The Lee-Carter (LC) model decomposes the log of the mortality rate, log[m(x,t)], into a time-invariant age component a(x), an overall time trend k(t), and b(x) denoting the magnitude of the age-specific change over time (Lee and Carter 1992).

The Li-Lee method takes into account the mortality trends in other populations by applying the LC model twice (Li and Lee 2005). In the first round, the LC model is applied to the aggregate mortality of all populations, which results in a common time trend K(t) and a common age-specific trend factor B(x), next to the subpopulation’s age pattern a(x,i), hereafter referred to as the “common factor model.” In the second round, a country-specific LC model is applied to the country-specific residuals from the first round, resulting in a subpopulation-specific time trend k(t,i) and a subpopulation-specific age-specific trend factor b(x,i), which are added to the common factor model to result in the so-called augmented common factor model. b(x,i) and k(t,i) describe the difference between the rate of change of age x of country i at time t and the rate of change implied by the common factor B(x) and K(t). In the augmented common factor model, the eventual constant ratio between the age-specific mortality rates resulting from the common model will thus be adjusted in the short term according to the population-specific deviations from the common pattern and trend. If the k(t,i) values become constant, the Li-Lee model leads to nondivergent forecasts of life expectancy in the long run but not necessarily in the short run (Li and Lee 2005).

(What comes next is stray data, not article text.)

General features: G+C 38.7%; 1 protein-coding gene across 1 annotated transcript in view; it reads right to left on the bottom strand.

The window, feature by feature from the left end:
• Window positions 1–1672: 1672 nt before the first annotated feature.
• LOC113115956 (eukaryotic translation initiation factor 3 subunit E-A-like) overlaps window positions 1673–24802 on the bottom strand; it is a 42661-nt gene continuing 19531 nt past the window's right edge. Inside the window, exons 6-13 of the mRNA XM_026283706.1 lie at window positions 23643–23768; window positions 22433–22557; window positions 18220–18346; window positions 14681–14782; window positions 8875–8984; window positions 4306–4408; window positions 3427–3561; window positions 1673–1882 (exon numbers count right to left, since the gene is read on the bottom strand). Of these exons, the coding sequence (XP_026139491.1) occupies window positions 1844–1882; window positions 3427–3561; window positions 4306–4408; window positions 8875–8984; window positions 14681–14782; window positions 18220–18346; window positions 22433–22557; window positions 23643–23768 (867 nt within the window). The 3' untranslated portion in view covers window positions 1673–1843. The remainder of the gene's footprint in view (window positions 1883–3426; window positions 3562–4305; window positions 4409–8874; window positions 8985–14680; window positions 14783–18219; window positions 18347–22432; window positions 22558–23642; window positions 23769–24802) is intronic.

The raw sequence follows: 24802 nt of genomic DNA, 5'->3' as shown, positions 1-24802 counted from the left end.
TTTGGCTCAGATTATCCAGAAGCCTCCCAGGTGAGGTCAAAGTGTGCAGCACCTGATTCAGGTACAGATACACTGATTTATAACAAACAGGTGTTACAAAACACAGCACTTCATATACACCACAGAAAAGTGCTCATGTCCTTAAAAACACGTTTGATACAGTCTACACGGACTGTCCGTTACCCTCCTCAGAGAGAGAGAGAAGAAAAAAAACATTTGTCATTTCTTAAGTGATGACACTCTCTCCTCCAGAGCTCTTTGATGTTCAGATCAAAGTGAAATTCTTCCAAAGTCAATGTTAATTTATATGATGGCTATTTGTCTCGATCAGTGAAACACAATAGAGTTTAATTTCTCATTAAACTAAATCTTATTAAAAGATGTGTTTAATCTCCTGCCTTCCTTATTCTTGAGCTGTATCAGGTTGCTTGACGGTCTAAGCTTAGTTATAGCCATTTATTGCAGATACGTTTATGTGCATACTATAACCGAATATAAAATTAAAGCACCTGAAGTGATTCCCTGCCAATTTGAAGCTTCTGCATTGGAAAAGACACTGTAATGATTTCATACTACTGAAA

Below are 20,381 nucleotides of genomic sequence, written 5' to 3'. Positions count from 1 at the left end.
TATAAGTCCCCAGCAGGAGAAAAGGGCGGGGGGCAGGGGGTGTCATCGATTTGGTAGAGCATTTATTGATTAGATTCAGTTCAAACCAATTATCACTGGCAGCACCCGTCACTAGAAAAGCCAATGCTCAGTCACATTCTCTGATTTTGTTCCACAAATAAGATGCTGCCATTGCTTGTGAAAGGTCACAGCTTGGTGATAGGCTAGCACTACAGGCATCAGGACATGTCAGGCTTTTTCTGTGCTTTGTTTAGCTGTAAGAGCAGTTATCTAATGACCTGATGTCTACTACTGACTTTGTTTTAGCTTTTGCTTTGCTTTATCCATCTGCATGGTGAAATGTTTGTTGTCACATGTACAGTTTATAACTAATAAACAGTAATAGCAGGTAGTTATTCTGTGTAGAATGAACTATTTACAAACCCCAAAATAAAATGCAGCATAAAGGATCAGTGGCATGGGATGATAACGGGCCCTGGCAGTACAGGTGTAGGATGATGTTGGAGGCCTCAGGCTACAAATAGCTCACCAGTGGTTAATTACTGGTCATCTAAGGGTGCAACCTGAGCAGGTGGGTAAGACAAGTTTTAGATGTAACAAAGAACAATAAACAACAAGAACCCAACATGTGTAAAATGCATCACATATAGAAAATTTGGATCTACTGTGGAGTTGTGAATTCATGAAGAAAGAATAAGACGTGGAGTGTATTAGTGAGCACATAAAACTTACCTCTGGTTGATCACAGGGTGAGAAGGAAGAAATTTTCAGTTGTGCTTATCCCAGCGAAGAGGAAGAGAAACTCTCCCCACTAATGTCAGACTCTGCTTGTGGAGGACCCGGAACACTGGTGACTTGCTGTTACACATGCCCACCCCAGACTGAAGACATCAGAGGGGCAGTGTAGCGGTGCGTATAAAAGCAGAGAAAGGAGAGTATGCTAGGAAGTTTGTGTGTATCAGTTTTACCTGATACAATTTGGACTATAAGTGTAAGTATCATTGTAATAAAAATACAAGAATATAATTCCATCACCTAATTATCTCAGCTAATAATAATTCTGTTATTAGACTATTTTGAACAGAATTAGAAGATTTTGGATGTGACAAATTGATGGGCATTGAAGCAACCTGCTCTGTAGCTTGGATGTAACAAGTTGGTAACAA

To estimate the parameter estimates for all different models, we used the “coherent LC forecast” application of the Web-based software LCFIT (Sprague 2009). We selected age 90 as the age for extension, implying the use of a smoothing algorithm (a version of the Coale-Guo method) from age 95 onward. We also assume that age-specific mortality will not increase: that is, b(x) > 0 and B(x) > 0. The constraint has little effect on the outcome. Only for the Lee-Carter projection for all-cause mortality among males, it led to a slight increase in life expectancy at birth in 2040 of 0.03 years.

We evaluated how well the different models work for our population of interest through explanation ratios: that is, the “explained” sums of squares as a ratio of the total sums of squares in the rates (Li and Lee 2005). Because the explanation ratio of the common factor model is high for each sex in the male-female application, and because the augmented common factor explanation ratios are not much better, we decided—in line with the recommendations by Li and Lee (2005)—to use the common factor model when taking into account the mortality experience of the other sex.

Projecting All-Cause and Non-Smoking-Related Mortality

Projection of all-cause and non-smoking-related mortality by the Lee-Carter and Li-Lee models entails the extrapolation of the k(t), K(t), and k(t,i) terms and combining this with the estimated a(x), b(x), B(x), and b(x,i) terms. For the k(t) and K(t) terms, a random walk with drift (RWD) is commonly selected, whereas the k(t,i) are usually fitted by a random walk with zero drift or a first-order autoregressive model (AR1) with a constant (Li and Lee 2005). We deterministically estimated future all-cause and non-smoking-related mortality rates by applying to the adjusted k(t) and adjusted K(t) terms in 2006 the drift terms obtained through RWD (also based on adjusted k(t) and K(t)). Because of nonstationary results for the AR1 model for the k(t,i) terms for two of the coherent all-cause mortality models, and because of optimal comparability, we chose a random walk with zero drift for the extrapolation of the k(t,i) term, which deterministically entails keeping the k(t,i) at the same level as in 2006. By doing so, we assume zero convergence and, consequently, zero divergence. This is in line with the recent plateau in the k(t,i) terms that was observed. Regarding the coherent models, we present projections for the Netherlands for both the common factor model and the augmented common factor model.